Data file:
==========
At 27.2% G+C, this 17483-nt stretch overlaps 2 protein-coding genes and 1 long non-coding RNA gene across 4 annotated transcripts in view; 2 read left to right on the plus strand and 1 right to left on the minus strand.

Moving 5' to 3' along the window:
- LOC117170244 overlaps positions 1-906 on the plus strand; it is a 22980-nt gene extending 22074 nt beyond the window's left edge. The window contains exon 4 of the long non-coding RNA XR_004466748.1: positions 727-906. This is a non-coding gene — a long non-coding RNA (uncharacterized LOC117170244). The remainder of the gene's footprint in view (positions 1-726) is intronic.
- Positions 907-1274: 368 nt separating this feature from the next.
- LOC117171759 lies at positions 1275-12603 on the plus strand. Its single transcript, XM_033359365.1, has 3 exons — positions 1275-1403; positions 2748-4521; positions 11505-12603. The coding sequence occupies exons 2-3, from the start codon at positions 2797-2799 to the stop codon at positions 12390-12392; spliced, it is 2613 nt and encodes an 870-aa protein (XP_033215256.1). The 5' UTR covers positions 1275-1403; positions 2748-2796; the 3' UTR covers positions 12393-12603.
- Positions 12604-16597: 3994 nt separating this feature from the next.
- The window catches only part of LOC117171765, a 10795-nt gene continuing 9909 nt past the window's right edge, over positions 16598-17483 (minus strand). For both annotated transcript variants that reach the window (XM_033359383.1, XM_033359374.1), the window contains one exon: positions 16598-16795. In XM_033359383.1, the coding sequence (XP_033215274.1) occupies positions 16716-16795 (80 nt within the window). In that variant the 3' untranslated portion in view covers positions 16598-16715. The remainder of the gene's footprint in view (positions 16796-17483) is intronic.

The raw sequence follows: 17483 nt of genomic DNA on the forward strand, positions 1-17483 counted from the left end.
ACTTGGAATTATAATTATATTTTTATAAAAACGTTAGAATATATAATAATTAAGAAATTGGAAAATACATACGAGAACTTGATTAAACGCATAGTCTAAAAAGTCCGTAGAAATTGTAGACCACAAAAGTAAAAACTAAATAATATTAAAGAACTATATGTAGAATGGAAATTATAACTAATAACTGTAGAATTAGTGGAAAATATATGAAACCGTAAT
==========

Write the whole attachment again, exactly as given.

At 27.2% G+C, this 17483-nt stretch overlaps 2 protein-coding genes and 1 long non-coding RNA gene across 4 annotated transcripts in view; 2 read left to right on the plus strand and 1 right to left on the minus strand.

Moving 5' to 3' along the window:
- LOC117170244 overlaps positions 1-906 on the plus strand; it is a 22980-nt gene extending 22074 nt beyond the window's left edge. The window contains exon 4 of the long non-coding RNA XR_004466748.1: positions 727-906. This is a non-coding gene — a long non-coding RNA (uncharacterized LOC117170244). The remainder of the gene's footprint in view (positions 1-726) is intronic.
- Positions 907-1274: 368 nt separating this feature from the next.
- LOC117171759 lies at positions 1275-12603 on the plus strand. Its single transcript, XM_033359365.1, has 3 exons — positions 1275-1403; positions 2748-4521; positions 11505-12603. The coding sequence occupies exons 2-3, from the start codon at positions 2797-2799 to the stop codon at positions 12390-12392; spliced, it is 2613 nt and encodes an 870-aa protein (XP_033215256.1). The 5' UTR covers positions 1275-1403; positions 2748-2796; the 3' UTR covers positions 12393-12603.
- Positions 12604-16597: 3994 nt separating this feature from the next.
- The window catches only part of LOC117171765, a 10795-nt gene continuing 9909 nt past the window's right edge, over positions 16598-17483 (minus strand). For both annotated transcript variants that reach the window (XM_033359383.1, XM_033359374.1), the window contains one exon: positions 16598-16795. In XM_033359383.1, the coding sequence (XP_033215274.1) occupies positions 16716-16795 (80 nt within the window). In that variant the 3' untranslated portion in view covers positions 16598-16715. The remainder of the gene's footprint in view (positions 16796-17483) is intronic.

The raw sequence follows: 17483 nt of genomic DNA on the forward strand, positions 1-17483 counted from the left end.
ACTTGGAATTATAATTATATTTTTATAAAAACGTTAGAATATATAATAATTAAGAAATTGGAAAATACATACGAGAACTTGATTAAACGCATAGTCTAAAAAGTCCGTAGAAATTGTAGACCACAAAAGTAAAAACTAAATAATATTAAAGAACTATATGTAGAATGGAAATTATAACTAATAACTGTAGAATTAGTGGAAAATATATGAAACCGTAAT